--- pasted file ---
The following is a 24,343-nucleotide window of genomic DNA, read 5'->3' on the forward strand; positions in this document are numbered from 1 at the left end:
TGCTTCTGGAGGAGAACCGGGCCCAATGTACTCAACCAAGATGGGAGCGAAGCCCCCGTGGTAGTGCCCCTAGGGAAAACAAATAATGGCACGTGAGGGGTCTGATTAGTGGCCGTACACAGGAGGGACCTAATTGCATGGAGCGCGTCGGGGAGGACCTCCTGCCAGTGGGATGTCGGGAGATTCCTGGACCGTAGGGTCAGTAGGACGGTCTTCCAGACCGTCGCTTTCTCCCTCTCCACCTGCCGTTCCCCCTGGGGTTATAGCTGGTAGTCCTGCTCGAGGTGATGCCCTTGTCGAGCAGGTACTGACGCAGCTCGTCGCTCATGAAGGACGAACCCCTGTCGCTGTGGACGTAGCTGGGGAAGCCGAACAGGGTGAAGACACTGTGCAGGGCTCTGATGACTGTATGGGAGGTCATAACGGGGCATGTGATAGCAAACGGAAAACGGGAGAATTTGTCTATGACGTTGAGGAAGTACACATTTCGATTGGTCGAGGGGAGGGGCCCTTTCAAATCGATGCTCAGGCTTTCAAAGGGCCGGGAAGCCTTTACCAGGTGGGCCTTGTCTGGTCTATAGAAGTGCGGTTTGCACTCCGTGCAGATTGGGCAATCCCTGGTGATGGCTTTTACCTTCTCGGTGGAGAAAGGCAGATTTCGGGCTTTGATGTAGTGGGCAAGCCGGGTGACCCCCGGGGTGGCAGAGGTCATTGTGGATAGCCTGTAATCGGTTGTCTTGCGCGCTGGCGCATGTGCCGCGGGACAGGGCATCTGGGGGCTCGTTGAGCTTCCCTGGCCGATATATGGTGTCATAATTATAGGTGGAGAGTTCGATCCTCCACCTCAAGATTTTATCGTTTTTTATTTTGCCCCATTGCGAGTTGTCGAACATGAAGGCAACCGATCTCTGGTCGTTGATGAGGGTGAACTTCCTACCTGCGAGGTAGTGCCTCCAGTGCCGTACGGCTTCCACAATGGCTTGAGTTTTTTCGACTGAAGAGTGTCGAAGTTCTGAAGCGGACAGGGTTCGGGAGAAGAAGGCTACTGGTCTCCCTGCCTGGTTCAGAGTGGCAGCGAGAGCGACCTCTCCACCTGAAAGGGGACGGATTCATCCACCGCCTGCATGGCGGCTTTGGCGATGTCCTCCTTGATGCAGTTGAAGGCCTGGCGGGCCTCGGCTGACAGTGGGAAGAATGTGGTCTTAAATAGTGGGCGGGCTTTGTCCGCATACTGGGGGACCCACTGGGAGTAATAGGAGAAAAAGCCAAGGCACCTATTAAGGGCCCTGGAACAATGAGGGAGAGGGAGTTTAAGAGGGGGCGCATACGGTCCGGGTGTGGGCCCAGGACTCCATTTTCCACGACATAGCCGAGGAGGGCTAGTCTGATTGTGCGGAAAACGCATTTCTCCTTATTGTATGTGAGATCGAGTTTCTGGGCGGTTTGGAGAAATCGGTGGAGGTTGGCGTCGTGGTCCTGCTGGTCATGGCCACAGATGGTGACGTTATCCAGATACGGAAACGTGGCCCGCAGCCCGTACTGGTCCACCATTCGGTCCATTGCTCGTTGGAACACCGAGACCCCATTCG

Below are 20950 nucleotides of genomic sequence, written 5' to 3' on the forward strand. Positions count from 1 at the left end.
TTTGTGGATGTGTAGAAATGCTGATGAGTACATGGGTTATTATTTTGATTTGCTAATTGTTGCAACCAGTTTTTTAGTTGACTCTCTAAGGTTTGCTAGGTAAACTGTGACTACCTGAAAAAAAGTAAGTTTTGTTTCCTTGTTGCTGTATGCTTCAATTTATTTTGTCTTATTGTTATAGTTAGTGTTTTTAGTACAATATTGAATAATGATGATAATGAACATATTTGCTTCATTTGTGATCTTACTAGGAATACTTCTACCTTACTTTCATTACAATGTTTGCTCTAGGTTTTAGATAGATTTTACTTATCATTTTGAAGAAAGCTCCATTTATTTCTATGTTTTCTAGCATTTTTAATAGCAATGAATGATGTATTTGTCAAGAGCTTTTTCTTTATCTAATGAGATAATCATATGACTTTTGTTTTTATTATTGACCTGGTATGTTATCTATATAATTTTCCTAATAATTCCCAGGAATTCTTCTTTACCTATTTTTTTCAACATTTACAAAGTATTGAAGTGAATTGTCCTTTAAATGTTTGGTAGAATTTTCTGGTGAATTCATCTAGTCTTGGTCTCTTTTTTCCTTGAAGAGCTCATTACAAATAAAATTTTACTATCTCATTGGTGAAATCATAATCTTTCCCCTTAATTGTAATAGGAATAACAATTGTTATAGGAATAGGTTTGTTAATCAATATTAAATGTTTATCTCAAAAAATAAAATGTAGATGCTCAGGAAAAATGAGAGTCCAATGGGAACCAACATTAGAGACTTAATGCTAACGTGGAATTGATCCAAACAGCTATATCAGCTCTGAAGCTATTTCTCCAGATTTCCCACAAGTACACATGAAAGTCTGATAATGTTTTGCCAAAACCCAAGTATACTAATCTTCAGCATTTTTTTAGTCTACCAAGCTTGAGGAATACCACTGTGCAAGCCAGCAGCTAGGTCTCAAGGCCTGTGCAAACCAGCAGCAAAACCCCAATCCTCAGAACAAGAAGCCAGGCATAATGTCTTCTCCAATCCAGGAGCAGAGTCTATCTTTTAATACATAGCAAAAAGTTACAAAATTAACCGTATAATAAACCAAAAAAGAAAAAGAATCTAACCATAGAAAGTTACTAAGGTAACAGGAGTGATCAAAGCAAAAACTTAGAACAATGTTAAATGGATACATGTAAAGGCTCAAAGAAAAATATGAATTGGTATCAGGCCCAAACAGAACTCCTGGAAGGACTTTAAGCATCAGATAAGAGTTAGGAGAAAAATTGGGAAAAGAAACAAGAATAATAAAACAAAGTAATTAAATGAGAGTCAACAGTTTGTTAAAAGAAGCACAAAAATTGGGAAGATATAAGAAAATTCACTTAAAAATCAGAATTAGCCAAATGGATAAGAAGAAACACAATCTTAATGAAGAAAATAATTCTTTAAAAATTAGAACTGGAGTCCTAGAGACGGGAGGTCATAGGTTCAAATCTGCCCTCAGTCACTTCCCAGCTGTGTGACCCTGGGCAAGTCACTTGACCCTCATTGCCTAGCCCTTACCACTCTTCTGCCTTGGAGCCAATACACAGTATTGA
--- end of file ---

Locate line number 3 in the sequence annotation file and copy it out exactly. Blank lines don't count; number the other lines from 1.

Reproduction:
Below are 20950 nucleotides of genomic sequence, written 5' to 3' on the forward strand. Positions count from 1 at the left end.